At Home in Somers, a local organization that helps seniors, will be putting the brakes on its ride-dispatching duties next month.

But members need not fear being left without a way to get to the doctor, grocery store or beauty parlor, said the nonprofit’s vice president, Faye DeSanto.

RideConnect, a not-for-profit program of Family Services of Westchester, and WestFair, a community based volunteer transportation service for older and visually impaired adults will be taking over that role after June 14.

Sign Up for E-News

DeSanto said the change will actually benefit AHIS members because, combined, RideConnect and WestFair, can do everything it does “and more,” such as offer more free rides seven days a week and during the evenings.

According to RideConnect’s homepage, it also has a free bus service called The Weekly Shopper. The bus takes residents on shopping trips from The Mews in Baldwin Place (Somers) and other locations. Its schedule is set on a monthly basis.

At Home in Somers, which also hosts speakers, roundtable discussions and the occasional trip, charges folks an annual fee of $175. 

DeSanto said a decline in membership and the rising costs of liability insurance were behind the decision to hand off its ride dispatching duties.
At its peak, AHIS had 135 members, now there are about 80, she said. There are about 20 volunteer drivers and one paid ride coordinator/dispatcher.

DeSanto said she understood why some members may have been taken aback after hearing of the pending change.

“They know their drivers and the drivers know them,” she explained.

That is why, DeSanto said, AHIS is encouraging its current volunteer drivers to sign up, and its members to register, with RideConnect and WestFair.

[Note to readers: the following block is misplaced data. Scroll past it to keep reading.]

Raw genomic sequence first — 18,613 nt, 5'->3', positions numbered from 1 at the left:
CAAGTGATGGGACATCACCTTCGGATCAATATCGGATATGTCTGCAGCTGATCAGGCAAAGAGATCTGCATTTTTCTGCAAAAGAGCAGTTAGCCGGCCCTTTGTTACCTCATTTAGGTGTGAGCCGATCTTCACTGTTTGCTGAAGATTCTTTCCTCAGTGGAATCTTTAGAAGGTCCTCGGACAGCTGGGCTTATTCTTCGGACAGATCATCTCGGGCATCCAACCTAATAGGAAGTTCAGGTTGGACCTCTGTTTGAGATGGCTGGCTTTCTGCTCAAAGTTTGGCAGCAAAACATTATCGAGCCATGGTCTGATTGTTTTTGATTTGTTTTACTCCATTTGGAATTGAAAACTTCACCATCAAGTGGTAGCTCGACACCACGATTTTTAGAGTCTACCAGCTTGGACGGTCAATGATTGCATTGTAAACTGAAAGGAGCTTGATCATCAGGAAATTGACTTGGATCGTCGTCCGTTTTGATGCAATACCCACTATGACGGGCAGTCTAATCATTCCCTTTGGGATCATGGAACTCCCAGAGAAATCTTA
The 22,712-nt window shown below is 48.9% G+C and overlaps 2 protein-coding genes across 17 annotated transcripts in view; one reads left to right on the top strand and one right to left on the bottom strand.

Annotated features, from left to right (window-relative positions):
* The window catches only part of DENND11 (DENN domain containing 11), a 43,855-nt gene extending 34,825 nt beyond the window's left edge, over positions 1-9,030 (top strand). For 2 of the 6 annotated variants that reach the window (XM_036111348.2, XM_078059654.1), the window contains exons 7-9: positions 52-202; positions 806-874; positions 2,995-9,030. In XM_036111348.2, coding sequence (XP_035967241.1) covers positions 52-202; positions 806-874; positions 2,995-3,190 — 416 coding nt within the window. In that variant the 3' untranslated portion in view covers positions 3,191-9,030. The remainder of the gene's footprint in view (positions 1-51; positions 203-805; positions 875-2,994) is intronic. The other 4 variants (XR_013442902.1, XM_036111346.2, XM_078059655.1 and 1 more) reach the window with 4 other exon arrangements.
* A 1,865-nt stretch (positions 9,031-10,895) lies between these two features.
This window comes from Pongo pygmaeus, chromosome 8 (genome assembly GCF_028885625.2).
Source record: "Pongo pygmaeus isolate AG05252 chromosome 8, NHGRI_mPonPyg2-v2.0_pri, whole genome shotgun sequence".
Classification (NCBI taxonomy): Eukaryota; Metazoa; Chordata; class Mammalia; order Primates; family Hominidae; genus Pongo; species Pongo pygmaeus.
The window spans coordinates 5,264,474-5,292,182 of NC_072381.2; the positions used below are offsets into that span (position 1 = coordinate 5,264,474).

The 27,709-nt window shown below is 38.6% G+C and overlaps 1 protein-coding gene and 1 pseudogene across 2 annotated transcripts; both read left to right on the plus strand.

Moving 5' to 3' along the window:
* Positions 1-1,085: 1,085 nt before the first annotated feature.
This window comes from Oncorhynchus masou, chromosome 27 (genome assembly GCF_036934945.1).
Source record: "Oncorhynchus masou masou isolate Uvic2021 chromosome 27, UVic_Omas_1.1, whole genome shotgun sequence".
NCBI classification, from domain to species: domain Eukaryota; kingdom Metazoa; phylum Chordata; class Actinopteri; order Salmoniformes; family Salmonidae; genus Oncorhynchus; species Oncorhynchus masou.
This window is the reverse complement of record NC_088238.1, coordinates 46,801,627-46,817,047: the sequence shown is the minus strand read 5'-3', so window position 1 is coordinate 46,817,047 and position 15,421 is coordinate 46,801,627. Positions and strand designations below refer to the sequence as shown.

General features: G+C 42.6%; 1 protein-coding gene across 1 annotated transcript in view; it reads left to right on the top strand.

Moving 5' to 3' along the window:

Brochures describing WestFair and RideConnect services and application forms are available at the Heritage Hills activity center. Volunteers will also come to an individual member’s home and help them fill out the forms, she said.

For more information, contact Nancy Joyce, AHIS’ ride coordinator, at 914-719-2082.

Joyce said Monday she was disappointed that AHIS won’t be able to keep the ride program going.

“It’s a great service for the community,” she said.

Heritage Hills and the town itself do have buses. All of the town's vans and buses do door-to-door pickup and have wheel chair access. Information about the town's transportation is at

Joyce said she suggested that AHIS seek county, state or federal grants to support the program, but there didn’t appear to be much interest.

The volunteer drivers and the residents are all a great bunch of folks and, Joyce said she’s “sad to see it come to an end.”

Just like before, references for volunteer drivers will be checked and motor vehicle and criminal background screenings conducted by RideConnect and WestFair. It will be run in the same way, with seniors requesting rides and volunteer drivers choosing which rides to give and then calling the seniors.


According to DeSanto, AHIS itself has not disbanded, but its leadership will be discussing the organization’s status as a nonprofit and other issues in the coming weeks.

The only thing that’s changing is that who is providing the dispatching of rides, she said.

“We don’t feel our membership will be losing anything because rides will still be free,” she said. WestFair and RideConnect “does all we’ve been doing, and more.”

One member expresses distress over the pending change to AHIS’ ride-dispatching program.

According to Zita Hanley, who lives in a senior development in Baldwin Place, RideConnect requires folks to call seven days in advance for a ride, and WestFair, three days ahead. WestFair only transports to medical appointments.

This would, she said, “put a large burden on our members.”

At the meeting where the change was announced, Hanley asked if the yearly fee would be refunded and was, she claimed, told “no.”

“They said they would continue until June 14. The balance of the years fee would go into their treasury,” Hanley said. “This constitutes half a year’s fee. I feel this is a complete injustice to us. We have some couples who paid double because both were using the convenience. Is this really helping neighbors?” 

DeSanto couldn’t speak directly to that issue, but said that anyone with similar complaints can contact AHIS leadership to discuss possible solutions.

“There are a lot of things we’re still trying to figure out,” she said.